There was some disagreement and debate about the design and engineering of this new model. Henry's son Edsel advocated for a modern, well appointed car that offered similar features to those found in the cars of Ford's competitors, particularly the Chevrolet. Henry did not want to be seen as imitating others and favoured the development of a car that would be clearly identified as a Ford car. This debate was apparent in the discussion of the type of transmission to be used. Edsel wanted a sliding gear transmission while Henry favoured the planetary transmission that had been used on the Model T. Henry even had some discussions about the potential application of a form of automatic planetary transmission. However, when it was pointed out that there would be an enormous amount of work required to develop such a transmission Henry finally conceded to using a sliding gear transmission. The type finally used was a smaller version of that used in the Lincoln.

Launch of the Model A Ford

With the considerable reputation and trust that the Ford Motor Company had developed with the venerable Model T, the new Ford Car was eagerly awaited by the general public. The company worked hard to retain a cloak of secrecy about the new car. This strategy served to enhance the sense of anticipation and curiosity. In late November of 1927, Ford ran a series of five daily advertisements in thousands of newspapers across the USA. On the fifth day the Model A was shown.

At the public launch of the new car held at Madison Square Garden in New York there was a huge turnout with mounted police called out to control the crowd of 200,000. There were mass demonstrations of the first showings of the Model A held all over the USA. These carefully planned simultaneous demonstrations and carefully crafted publicity campaign resulted in one of the most successful product launches in the history of the car industry.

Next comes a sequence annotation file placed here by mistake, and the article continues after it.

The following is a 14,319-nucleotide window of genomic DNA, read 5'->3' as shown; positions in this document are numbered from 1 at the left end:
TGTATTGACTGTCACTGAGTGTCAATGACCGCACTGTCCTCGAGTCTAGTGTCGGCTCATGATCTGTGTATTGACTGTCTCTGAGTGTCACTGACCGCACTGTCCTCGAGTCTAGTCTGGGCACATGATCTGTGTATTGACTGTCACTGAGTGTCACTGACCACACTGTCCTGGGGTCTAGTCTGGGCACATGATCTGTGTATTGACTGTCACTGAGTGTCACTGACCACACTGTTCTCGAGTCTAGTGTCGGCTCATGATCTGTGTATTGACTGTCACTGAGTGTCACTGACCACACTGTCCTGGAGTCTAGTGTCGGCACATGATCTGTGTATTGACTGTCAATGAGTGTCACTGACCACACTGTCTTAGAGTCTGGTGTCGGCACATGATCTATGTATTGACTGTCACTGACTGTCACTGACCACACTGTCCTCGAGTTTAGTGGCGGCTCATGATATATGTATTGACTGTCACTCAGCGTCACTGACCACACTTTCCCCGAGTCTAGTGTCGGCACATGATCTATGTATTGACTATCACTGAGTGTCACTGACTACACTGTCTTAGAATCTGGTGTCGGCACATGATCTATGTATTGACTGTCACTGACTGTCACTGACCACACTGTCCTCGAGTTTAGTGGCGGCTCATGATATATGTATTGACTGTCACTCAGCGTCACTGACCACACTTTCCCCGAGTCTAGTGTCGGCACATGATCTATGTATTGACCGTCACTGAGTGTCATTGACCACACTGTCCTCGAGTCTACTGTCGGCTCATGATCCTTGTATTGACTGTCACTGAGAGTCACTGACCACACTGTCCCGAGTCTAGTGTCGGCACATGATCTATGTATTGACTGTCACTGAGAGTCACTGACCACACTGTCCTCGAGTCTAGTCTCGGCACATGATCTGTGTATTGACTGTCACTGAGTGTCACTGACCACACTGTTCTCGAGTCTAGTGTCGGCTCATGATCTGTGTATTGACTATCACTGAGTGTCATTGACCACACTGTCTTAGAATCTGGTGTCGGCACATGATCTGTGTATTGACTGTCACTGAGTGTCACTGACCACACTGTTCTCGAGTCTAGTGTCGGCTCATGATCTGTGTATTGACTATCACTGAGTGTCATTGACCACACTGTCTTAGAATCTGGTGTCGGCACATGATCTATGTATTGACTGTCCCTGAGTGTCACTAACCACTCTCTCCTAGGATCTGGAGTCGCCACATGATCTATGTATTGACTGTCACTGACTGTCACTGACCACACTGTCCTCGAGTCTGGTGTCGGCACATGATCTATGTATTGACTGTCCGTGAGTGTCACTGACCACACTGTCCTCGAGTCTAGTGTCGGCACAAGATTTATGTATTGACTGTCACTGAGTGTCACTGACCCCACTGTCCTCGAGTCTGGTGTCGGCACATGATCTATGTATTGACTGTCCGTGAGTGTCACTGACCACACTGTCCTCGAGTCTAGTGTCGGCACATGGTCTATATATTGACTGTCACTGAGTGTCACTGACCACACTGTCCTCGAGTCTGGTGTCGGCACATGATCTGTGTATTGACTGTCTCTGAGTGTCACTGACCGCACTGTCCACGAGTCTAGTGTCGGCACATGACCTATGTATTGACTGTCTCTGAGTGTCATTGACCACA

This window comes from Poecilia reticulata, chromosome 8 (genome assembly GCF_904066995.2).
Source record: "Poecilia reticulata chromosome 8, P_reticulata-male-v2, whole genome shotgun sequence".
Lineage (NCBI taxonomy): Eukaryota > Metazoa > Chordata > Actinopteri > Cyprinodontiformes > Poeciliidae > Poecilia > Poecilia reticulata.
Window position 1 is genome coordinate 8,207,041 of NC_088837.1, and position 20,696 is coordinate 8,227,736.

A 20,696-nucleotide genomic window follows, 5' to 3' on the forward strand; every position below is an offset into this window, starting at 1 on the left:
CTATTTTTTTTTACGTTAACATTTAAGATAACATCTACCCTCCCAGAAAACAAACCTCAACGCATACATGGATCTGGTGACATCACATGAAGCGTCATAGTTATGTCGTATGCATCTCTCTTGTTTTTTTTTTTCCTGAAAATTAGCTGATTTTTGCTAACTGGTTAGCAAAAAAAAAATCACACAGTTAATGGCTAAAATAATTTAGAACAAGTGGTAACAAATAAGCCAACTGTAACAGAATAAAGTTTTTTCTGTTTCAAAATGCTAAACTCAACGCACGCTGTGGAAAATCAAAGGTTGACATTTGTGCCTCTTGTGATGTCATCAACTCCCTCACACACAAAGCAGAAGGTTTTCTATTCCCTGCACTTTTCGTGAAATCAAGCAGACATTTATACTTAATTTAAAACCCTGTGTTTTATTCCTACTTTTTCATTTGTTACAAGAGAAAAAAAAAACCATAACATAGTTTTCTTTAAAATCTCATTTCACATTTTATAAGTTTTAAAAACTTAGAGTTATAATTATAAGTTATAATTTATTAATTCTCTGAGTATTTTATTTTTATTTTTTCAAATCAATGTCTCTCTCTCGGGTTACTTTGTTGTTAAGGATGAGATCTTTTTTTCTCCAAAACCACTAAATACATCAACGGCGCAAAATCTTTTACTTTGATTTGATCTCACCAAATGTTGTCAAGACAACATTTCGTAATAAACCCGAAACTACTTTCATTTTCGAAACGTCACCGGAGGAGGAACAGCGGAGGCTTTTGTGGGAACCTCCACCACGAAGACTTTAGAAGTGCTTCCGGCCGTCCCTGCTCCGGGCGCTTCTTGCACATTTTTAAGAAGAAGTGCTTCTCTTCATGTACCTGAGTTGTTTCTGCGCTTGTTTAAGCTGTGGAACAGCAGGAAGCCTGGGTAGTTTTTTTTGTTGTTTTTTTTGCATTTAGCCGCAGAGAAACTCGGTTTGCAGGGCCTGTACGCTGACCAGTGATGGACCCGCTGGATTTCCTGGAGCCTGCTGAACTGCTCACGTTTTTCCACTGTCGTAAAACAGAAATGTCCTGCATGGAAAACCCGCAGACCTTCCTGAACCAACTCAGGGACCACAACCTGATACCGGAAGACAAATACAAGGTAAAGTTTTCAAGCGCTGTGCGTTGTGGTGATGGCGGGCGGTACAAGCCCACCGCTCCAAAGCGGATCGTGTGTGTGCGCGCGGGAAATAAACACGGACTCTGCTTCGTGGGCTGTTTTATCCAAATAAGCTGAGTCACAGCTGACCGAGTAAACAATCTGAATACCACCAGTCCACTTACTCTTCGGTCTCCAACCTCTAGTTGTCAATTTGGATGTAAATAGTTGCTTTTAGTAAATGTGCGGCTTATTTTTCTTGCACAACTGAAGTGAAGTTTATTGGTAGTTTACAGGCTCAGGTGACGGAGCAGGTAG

Features of the Model A Ford

The Model A differed from the Model T in almost all aspects. The styling was far more modern and well received by the general public - reflected in the common nick name used at the time "the baby Lincoln".

Ford Model B, Model 18, & Model 40 (1932)

The Model B, Model 18, and Model 40 are Ford cars and light trucks produced between 1932 and 1934. They succeeded the Model A. The Model B continued to offer Ford's proven four cylinder engine and was available from 1932 to 1934. The V8 (Model 18 in 1932, Model 40 in 1933 & 1934) was succeeded by the Model 48. In Europe, it was built for a few more years. The same bodies were available on both 4 cylinder Model Bs and V8 Model 18/40s.


Rather than provide a much updated version of the Model A, Ford launched a completely new model for 1932:

The V-8 was marketed as the Model 18 in its initial year, and became known as the Ford V8. It had the new flathead V8 engine. The Model 18 was the first low-priced, mass-marketed car to have a V8 engine - an important milestone in American automotive history.

The 221 cu in (3.6 l) V8 engine was rated at 65 hp (48 kW) when introduced, but power increased significantly with improvements to the carburettor and ignition in later years. This engine choice was more popular than the four-cylinder, which was a variant of the Model A engine with improvements to balancing and lubrication.

The Model B was derived with as few technical changes as possible to keep cost low. Other than the engine, and badging on headlamp support bar (later, on the grille) and hub caps, it was virtually indistinguishable from the V-8. Its intention was to be a price leader, and as it offered more than the popular Model A, this should have been a winning formula. However, the new and only slightly more expensive V-8 stole the show, and finally made it obsolete.

Although there is a certain optical relationship with the predecessor Model A, the car was new. While the Model A has a simple chassis with two straight longitudinal members, the new car got a longer wheelbase, and an outward curved, double dropped chassis. In both models the fuel tank was relocated from the cowl as in the Model A and late Model T, where its back had formed the dash) to the lower rear of the car, as is typical in modern cars; thus requiring Ford to include an engine-driven fuel pump rather than rely on gravity feed. While the V-8 was developed from scratch, the B just had an improved four-cylinder Model A engine of 201 cu in (3.29 l) displacement producing 50 horsepower (37 kW; 51 PS).